School inspectors in England have been ordered by the government to carry out emergency inspections of private schools amid fears that they are fostering religious extremism, TES has learned.
A "small proportion" of the 50 emergency inspections carried out over the past 12 months relate to concerns over the "spiritual" and "moral" development of students, inspectorate Ofsted said.
Ofsted and the Department for Education refused to disclose details of exactly how many schools had been inspected or the outcomes of the inspections. They also refused to confirm the types of schools that had come under emergency scrutiny, although it is believed that they include private Muslim schools.
The news comes at a time of heightened religious tension after the murder of soldier Lee Rigby in Woolwich, southeast London, last month. The suspects in the attack are believed to have links to Islamic extremism.
A task force has been convened by Prime Minister David Cameron to tackle extremism in the wake of the killing. Education secretary Michael Gove and schools minister David Laws have been asked to look at how to confront extremist views in schools.
The issue of radicalisation of young people has been raised around the world after the Woolwich attack and the bombing of the Boston marathon in the US in April. Both attacks featured "home-grown" suspects who had attended mainstream schools.
Ofsted told TES that over the past year it had carried out about 50 emergency inspections of private schools "at the request of the Department for Education".
"The majority were related to health and safety issues," an Ofsted spokeswoman said. "A small proportion would have been visits associated with concerns about the delivery of the curriculum in relation to the spiritual, moral, social and cultural development of pupils." These cases refer to extremism, Ofsted confirmed.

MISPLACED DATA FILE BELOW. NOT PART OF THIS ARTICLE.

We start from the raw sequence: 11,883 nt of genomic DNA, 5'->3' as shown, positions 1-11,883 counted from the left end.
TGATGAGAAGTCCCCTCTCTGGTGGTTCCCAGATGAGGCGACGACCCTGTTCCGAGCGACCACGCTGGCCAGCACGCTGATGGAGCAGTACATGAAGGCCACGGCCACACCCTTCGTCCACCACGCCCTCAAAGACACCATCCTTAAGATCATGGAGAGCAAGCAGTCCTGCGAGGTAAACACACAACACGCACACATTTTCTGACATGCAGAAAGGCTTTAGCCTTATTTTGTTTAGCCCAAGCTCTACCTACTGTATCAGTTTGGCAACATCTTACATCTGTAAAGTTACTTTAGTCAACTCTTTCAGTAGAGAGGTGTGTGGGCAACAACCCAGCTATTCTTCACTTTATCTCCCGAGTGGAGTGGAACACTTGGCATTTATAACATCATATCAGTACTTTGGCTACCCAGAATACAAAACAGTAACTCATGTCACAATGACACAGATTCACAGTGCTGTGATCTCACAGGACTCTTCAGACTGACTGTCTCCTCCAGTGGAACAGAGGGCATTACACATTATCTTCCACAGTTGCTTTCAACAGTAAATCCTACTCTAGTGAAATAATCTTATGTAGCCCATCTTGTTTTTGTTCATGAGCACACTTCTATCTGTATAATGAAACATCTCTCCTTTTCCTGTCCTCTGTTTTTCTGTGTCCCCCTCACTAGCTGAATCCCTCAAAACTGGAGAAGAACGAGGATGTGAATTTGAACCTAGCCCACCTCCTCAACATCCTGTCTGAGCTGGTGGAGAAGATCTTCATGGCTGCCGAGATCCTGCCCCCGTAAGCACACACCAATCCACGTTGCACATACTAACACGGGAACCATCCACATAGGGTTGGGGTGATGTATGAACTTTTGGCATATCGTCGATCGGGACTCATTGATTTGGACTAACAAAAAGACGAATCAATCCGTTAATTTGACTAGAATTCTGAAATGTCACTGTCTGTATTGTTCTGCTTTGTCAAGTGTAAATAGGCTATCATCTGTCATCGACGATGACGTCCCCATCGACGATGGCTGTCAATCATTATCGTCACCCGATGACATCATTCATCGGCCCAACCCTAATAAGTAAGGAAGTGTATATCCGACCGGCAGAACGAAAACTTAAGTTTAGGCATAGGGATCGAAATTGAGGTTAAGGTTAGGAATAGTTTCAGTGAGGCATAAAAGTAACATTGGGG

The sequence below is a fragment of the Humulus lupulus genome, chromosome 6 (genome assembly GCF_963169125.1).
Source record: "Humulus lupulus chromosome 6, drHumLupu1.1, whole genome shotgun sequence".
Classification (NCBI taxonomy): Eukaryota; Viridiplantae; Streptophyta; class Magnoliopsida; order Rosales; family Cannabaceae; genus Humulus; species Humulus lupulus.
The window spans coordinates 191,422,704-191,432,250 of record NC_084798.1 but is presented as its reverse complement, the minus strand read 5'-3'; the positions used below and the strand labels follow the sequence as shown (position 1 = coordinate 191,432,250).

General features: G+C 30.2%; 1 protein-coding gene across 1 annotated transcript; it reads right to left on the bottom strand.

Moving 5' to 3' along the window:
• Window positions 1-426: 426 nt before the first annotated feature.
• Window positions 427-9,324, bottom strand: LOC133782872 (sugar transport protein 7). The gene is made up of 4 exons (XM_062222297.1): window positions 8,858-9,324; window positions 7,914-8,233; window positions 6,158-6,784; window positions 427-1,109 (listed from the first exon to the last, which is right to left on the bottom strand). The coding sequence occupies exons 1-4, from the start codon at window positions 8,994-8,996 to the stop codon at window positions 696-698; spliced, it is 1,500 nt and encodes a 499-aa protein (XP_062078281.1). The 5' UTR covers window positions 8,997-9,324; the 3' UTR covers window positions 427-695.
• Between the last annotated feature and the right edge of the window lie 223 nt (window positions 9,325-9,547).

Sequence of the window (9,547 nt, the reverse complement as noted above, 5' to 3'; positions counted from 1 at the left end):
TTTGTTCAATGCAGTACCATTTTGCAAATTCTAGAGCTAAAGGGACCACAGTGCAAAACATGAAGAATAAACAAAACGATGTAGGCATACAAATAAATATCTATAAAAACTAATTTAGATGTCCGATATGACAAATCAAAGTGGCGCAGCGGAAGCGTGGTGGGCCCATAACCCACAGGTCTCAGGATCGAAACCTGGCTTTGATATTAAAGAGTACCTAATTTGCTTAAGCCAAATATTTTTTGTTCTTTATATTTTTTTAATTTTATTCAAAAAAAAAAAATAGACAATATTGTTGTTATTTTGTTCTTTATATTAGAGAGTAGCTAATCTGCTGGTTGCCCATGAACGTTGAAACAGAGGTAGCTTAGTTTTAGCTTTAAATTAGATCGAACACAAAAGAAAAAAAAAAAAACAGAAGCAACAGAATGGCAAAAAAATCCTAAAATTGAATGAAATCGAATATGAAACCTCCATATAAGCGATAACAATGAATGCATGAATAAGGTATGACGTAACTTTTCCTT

A Home Office report on the government's Prevent anti-terrorism strategy, published two years ago, said there was no evidence to suggest that there had been a "systematic attempt to recruit or radicalise people in full- time education in this country, either in the state or independent (private) sector".
But the report added that it was known that "some people who are supportive of terrorist groups and ideologies have sought and sometimes gained positions in schools".
The Department for Education has set up an anti-extremism unit to prevent unsuitable providers from setting up free schools, which are state-funded but run by charities or parent groups.
Concerns have been raised before about curriculum content in some private Muslim schools: a BBC Panorama documentary in 2010 reported that some children were being exposed to extremist preachers and other fundamentalist groups.
But Tahir Alam, spokesman for the Association of Muslim Schools, stressed that members of his organisation, which represents more than 100 state and private institutions, reject extremism. He knows of no schools in the association that have been subject to an emergency inspection because of extremism. "All our schools are open and transparent and are always willing to comply with regulatory requirements," he said.
The schools prepare students "to be good law-abiding citizens who will be an asset to our society and country", he added.
During general inspections, Ofsted is asked to evaluate whether students are able to respond to risks associated with extremism and the school's reaction to students' extremist behaviour. But Stephen Evans, campaigns manager for the National Secular Society, said that inspectors are "not looking closely enough".
"The government's push towards independent and self-governing academies means we are likely to see more and more control of state-funded education handed to religious organisations," he said. "Our fear is that some highly questionable religious groups are seeing an opportunity to spread their influence at the taxpayer's expense through free schools."
A Department for Education spokeswoman said: "There is no place for extremism in any school. Our Due Diligence and Counter Extremism Division, established in 2010 under the government's Prevent strategy, works to ensure that children and young people are safeguarded from extremist views in or out of school hours.
"We have asked Ofsted to inspect a small number of independent schools to check they are meeting the legal standards that we set for the spiritual, moral, social and cultural development of pupils. Where schools are failing to meet these standards we will not hesitate to take action so (the situation is) rectified."
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